Bottom Line: Individual subjects' magnitude of T2 priming from this distractor was found to be negatively correlated with their T1 accuracy and positively related to their AB magnitude.In particular, subjects with attenuated ABs showed negative priming (i.e., worse T2 performance when the priming distractor appeared in the RSVP stream compared to when it was absent), whereas those with large ABs displayed positive priming (i.e., better T2 performance when the priming distractor appeared in the RSVP stream compared to when it was absent).Thus, a subject's ability to suppress distractors, as assessed by T2 priming magnitude, predicted both their T1 performance and AB magnitude.

View Article: PubMed Central - PubMed

Affiliation: Department of Psychology, Vanderbilt Vision Research Center, Center for Integrative and Cognitive Neurosciences, Vanderbilt University, Nashville, TN, USA. paul.dux@vanderbilt.edu

ABSTRACT

Background: The attentional blink (AB) refers to humans' impaired ability to detect the second of two targets (T2) in a rapid serial visual presentation (RSVP) stream of distractors if it appears within 200-600 ms of the first target (T1). Here we examined whether humans' ability to inhibit distractors in the RSVP stream is a key determinant of individual differences in T1 performance and AB magnitude.

Methodology/principal findings: We presented subjects with RSVP streams (93.3 ms/item) of letters containing white distractors, a red T1 and a green T2. Subjects' ability to suppress distractors was assessed by determining the extent to which their second target performance was primed by a preceding distractor that shared the same identity as T2. Individual subjects' magnitude of T2 priming from this distractor was found to be negatively correlated with their T1 accuracy and positively related to their AB magnitude. In particular, subjects with attenuated ABs showed negative priming (i.e., worse T2 performance when the priming distractor appeared in the RSVP stream compared to when it was absent), whereas those with large ABs displayed positive priming (i.e., better T2 performance when the priming distractor appeared in the RSVP stream compared to when it was absent). Thus, a subject's ability to suppress distractors, as assessed by T2 priming magnitude, predicted both their T1 performance and AB magnitude.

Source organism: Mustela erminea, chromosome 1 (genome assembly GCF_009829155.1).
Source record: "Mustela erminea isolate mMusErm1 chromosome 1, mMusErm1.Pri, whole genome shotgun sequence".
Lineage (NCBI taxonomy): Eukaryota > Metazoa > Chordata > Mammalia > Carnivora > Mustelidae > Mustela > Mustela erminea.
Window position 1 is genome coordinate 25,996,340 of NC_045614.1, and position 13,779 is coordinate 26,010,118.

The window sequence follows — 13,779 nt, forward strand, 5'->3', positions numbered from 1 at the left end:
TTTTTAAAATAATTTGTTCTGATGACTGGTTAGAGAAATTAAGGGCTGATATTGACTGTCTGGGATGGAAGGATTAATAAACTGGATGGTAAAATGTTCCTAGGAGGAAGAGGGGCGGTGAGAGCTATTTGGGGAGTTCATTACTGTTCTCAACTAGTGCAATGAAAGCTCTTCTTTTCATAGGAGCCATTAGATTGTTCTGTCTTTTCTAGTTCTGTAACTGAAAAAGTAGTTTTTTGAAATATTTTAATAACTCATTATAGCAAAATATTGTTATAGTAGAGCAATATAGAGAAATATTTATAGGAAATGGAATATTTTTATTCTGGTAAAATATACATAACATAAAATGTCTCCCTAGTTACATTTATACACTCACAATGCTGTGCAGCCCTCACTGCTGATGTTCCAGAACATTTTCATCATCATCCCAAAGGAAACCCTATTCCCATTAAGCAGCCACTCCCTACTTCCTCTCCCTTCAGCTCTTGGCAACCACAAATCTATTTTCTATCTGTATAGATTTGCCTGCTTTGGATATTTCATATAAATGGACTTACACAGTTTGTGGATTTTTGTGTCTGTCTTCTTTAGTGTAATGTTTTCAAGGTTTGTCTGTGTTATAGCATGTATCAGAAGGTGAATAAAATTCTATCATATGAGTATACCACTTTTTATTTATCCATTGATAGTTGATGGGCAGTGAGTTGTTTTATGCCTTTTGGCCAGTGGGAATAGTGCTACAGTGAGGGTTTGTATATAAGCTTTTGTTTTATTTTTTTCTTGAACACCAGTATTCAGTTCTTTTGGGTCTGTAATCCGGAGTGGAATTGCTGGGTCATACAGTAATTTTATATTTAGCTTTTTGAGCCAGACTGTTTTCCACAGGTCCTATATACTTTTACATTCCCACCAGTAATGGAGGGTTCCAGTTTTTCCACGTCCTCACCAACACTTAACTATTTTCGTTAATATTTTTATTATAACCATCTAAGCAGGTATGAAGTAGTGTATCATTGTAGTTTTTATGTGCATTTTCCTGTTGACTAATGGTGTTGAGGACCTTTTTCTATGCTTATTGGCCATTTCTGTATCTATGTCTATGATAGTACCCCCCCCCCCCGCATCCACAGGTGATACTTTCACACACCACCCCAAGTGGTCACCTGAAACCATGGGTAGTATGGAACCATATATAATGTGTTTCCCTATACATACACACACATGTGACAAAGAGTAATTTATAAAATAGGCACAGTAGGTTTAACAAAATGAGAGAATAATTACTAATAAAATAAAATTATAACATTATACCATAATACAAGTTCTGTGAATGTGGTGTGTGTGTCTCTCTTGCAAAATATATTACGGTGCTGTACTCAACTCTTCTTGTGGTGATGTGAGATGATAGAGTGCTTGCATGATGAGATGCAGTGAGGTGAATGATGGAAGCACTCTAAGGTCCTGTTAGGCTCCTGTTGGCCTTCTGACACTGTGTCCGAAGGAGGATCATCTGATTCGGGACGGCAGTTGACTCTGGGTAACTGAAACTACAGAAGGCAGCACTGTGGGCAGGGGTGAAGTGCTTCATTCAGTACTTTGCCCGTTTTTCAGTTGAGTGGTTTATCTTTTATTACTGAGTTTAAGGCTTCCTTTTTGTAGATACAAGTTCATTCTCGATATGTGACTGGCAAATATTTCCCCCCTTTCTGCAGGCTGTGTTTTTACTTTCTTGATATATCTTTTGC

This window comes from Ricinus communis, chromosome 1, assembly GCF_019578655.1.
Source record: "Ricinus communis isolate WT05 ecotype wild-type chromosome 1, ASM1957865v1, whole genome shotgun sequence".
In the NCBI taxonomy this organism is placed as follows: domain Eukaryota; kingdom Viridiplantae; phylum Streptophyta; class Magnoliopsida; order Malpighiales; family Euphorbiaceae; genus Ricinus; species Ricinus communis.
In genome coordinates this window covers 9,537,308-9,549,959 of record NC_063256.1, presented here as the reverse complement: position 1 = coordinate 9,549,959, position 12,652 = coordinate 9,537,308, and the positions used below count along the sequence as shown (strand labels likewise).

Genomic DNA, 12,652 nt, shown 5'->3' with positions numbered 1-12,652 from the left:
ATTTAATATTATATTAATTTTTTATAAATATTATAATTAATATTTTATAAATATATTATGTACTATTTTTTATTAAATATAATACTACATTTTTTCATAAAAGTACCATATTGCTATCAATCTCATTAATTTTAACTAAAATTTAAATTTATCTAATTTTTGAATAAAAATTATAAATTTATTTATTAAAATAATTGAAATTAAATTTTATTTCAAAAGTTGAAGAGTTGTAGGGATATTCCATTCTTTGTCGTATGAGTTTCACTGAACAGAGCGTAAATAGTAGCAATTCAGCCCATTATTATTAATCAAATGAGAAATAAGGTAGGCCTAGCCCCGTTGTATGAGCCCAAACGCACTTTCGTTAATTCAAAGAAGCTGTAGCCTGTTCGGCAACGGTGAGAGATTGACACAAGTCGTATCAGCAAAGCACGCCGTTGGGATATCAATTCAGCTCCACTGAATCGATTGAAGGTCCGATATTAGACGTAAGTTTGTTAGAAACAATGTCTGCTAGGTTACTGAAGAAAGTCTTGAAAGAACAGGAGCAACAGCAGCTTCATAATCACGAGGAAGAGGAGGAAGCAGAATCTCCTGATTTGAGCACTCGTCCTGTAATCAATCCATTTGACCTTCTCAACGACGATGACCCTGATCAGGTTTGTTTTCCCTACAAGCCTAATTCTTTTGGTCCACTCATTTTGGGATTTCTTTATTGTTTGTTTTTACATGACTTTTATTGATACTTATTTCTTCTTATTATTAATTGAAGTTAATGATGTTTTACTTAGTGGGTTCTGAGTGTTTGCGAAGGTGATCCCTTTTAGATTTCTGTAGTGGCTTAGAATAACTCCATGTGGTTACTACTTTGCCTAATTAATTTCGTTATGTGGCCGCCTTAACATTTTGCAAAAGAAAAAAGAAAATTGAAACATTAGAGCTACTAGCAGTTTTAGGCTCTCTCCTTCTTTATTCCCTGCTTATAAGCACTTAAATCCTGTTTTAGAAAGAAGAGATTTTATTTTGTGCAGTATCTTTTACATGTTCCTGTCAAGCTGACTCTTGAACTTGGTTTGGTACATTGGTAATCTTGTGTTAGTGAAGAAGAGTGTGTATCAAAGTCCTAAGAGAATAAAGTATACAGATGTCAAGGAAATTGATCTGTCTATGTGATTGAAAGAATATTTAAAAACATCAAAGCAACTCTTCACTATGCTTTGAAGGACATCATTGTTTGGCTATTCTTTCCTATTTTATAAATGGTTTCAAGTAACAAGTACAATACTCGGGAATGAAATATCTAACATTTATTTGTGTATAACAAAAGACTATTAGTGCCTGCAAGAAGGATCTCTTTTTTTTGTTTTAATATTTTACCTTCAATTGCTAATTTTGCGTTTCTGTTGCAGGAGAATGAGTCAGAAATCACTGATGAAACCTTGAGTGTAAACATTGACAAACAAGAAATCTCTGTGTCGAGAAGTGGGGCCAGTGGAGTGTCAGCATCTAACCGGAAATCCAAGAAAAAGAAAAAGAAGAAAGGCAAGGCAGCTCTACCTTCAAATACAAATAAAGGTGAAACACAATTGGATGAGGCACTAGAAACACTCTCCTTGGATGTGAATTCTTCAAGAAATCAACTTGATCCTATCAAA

Conclusions/significance: These results confirm that distractor suppression plays a key role in RSVP target selection and support the hypothesis that the AB results, at least in part, from a failure of distractor inhibition.

Show MeSH
Related in: MedlinePlus